I outlined my concern that we need enough time to practice. That said, pure memorization is not the best way to do it- fluency games, number talks, we have lots of interesting ways to do it. I just “see” multiplication facts in my head. You say 8×8, 64 appears. I don’t see it, I guess, the number is just there. I know I used flash cards. That served me fine. But making sense of the numbers came later, and really, it could have happened at roughly the same time.

Doug:  You don’t know how strongly I agree with the concept of practice. Next, how do you answer the question “When will I ever use this?”.  Interestingly, it could be asked of any subject area – it’s just overly asked with respect to Mathematics.

Matthew: It is. We have to face up to the fact that things like quadratics are irrelevant to most peoples’ lives. That doesn’t mean we shouldn’t teach it though. The beauty of math is that we can do anything with it- we can create elaborate things in the mathematical world, in our minds. They don’t even HAVE to exist in the real world (an n-dimensional sphere, for example). So my big thing now is this: math is interesting on its own! Yes, we need real world applications when we can, but the mathematical world is so interesting!

Doug:  You take your discussions online with #EngageMath. #Peelmathchat.  Do you have the traditional Twitter chat with these hashtags or do you use it to curate mathematics resources and connections?

Matthew: There is a monthly #Peelmathchat, with myself, and @RaspberryBeret3. It is well established, and has had a huge range of topics. #EngageMath is the official sharing from classrooms in the board. It’s really taken off- we should all be proud of that. There is amazing student thinking being shared every day!

I attempt to curate, and amplify by retweeting. I would suspect that many more people read than post, so hopefully they are getting inspired just by watching!

Doug:  I think that’s a good thing. By curating the best ideas, you allow people to just learn from your efforts. How do you see Mathematics and Coding intersecting?

Matthew: In work I have done, we have focused on computational thinking as the basis for connecting math to coding. Geometry, yes, is a huge and obvious content area connection. But, forcing coding into math content areas is doing it a disservice. I like the connection between thinking in math, and thinking through code. Where do they intersect?  How are these thinking skills alike?

Doug:  You have two children.  How are they doing in Mathematics?

Matthew: Well Callum is in grade 1. He is good with number facts. He once said, “infinity times infinity is infinity”. He was just repeating that from me though. He is curious, as is Alec, the younger one, and that’s what matters!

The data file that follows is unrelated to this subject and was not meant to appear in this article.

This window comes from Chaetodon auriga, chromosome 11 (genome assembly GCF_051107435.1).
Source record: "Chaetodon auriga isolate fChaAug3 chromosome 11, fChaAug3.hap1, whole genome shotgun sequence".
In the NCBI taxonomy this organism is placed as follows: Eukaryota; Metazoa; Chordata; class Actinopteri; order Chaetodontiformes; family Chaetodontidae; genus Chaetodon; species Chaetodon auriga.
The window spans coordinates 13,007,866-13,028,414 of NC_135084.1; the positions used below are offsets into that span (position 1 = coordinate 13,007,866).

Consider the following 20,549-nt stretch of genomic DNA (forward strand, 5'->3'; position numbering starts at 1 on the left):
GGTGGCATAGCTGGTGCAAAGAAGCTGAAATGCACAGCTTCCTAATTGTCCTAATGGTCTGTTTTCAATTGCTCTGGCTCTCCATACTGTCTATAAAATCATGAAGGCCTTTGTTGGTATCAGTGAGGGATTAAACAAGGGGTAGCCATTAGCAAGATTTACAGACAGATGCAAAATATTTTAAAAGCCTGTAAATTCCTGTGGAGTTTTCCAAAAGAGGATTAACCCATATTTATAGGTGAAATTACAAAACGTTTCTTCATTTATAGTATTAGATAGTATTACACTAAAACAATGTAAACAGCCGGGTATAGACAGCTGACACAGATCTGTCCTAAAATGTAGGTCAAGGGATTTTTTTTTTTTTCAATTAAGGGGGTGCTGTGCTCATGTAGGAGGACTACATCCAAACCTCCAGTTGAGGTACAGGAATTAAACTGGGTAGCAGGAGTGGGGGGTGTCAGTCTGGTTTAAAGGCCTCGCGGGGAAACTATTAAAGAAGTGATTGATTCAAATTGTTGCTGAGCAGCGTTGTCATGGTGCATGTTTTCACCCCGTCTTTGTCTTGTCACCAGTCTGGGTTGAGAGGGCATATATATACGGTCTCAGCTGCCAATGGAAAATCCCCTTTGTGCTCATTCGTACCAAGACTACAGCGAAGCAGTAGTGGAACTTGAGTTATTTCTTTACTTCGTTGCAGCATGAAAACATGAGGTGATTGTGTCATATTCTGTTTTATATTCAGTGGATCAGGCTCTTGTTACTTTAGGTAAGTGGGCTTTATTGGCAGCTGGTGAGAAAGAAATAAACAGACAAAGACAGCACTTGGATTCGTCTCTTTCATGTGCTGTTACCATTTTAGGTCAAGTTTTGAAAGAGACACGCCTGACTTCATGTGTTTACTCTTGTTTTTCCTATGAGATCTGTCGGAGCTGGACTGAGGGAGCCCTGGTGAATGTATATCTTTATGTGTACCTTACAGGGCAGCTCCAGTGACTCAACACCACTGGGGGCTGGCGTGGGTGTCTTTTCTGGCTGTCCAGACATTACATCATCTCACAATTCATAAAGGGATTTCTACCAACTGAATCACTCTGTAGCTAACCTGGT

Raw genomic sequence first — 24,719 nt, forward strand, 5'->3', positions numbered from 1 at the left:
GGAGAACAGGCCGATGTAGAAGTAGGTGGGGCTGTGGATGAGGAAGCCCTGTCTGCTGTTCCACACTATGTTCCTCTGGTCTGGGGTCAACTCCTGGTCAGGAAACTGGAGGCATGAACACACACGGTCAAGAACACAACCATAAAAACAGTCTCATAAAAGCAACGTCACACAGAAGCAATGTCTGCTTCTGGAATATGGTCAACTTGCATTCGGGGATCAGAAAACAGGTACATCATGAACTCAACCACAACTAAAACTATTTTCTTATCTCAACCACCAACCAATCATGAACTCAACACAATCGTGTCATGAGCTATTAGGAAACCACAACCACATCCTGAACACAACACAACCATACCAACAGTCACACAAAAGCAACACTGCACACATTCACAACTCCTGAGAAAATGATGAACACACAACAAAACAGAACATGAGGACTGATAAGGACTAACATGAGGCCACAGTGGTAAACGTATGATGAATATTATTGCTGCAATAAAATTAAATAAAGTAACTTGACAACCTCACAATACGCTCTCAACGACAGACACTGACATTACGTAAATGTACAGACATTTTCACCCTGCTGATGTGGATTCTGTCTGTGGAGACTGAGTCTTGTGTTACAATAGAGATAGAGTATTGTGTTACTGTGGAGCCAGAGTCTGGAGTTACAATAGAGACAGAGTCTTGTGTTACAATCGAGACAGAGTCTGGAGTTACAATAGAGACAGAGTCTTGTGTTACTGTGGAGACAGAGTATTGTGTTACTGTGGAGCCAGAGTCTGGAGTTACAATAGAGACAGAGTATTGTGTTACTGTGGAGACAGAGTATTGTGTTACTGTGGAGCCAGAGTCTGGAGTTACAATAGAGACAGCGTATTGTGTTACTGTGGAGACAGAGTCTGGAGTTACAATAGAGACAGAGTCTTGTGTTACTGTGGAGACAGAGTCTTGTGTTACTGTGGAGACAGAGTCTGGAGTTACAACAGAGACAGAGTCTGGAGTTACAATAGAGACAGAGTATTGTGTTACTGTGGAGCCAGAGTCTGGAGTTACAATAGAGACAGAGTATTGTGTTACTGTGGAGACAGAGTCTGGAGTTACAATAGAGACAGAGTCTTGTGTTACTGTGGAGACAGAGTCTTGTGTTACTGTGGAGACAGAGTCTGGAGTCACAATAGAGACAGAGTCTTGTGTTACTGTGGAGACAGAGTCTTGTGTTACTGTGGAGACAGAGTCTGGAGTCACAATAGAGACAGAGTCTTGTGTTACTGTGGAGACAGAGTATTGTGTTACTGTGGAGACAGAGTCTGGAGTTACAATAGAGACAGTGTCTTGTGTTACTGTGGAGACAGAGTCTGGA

Doug:  We all certainly live in a world where technology has such an important impact.  For teachers and parents alike, what would you identify as “must have Mathematics apps/tools”?

Matthew: That is always a moving target. Desmos for sure for middle and high school. It is so easy to graph now. Something like Geometer’s Sketchpad or GeoGebra. Other than that, exploring channels like Numberphile on YouTube, or reading Wikipedia or Wolfram articles helps!

Also, there are so so many number skills apps for kids. You can make arithmetic fun. My kids have tried a few, like TodoMath.

Doug:  Your involvement in education goes far beyond Mathematics.  Tell us about #peel21st.

Matthew: I have done a lot of work on iPads in the math classsroom, and once was on CTV with kids using Minecraft in math. For me, when kids were allowed to bring their own devices, I let them be “on”, most of the time. I needed to know what it was like!

For me, #Peel21st is about more than technology- innovative and creative mindsets, people sharing new and amazing teaching ideas. Also, our technology resource teachers in Peel are amazing!

Doug:  You share your thinking publicly via blogs on Blogger and Medium (links below).  How do you decide which one to use for a post?

Matthew: I use Blogger for math specific content, those big heavy pedagogical posts. I like medium for broader things, like when I write about creativity, for example.

Doug:  In Ontario, who would you consider your biggest influencers and would encourage others to follow as well?

Matthew: In Peel, we have a guy named @MrSoClassroom that has inspired many many people as an amazing math teacher. @MrAspinall got me into coding. @tina_zita is always there to talk tech, and ed futures, and to push back on my thinking.

But I love when I find new teachers out there. New, interesting follows. People who share interesting thoughts, ideas, and student work.

Doug:  On the horizon, you’ll be speaking at the TedxChathamKent event.  Can you give us an advance thought or two about your talk?

Matthew: Math Classrooms Should Be Places of Surprise and Wonder. I want to do for Canadian math ed what Dan Meyer did for American. 🙂 Well, really, my more modest goal is to get teachers excited and inspired about how interesting, creative, and wonderful math classrooms can be!

Doug:  Thank you for taking the time to share your thoughts with us.  It’s appreciated and it’s always nice to know a bit more behind the social media persona.

Make sure that you follow Matthew on Twitter at

As noted above, Matthew blogs at and

You can check out all of the interviews from this blog here.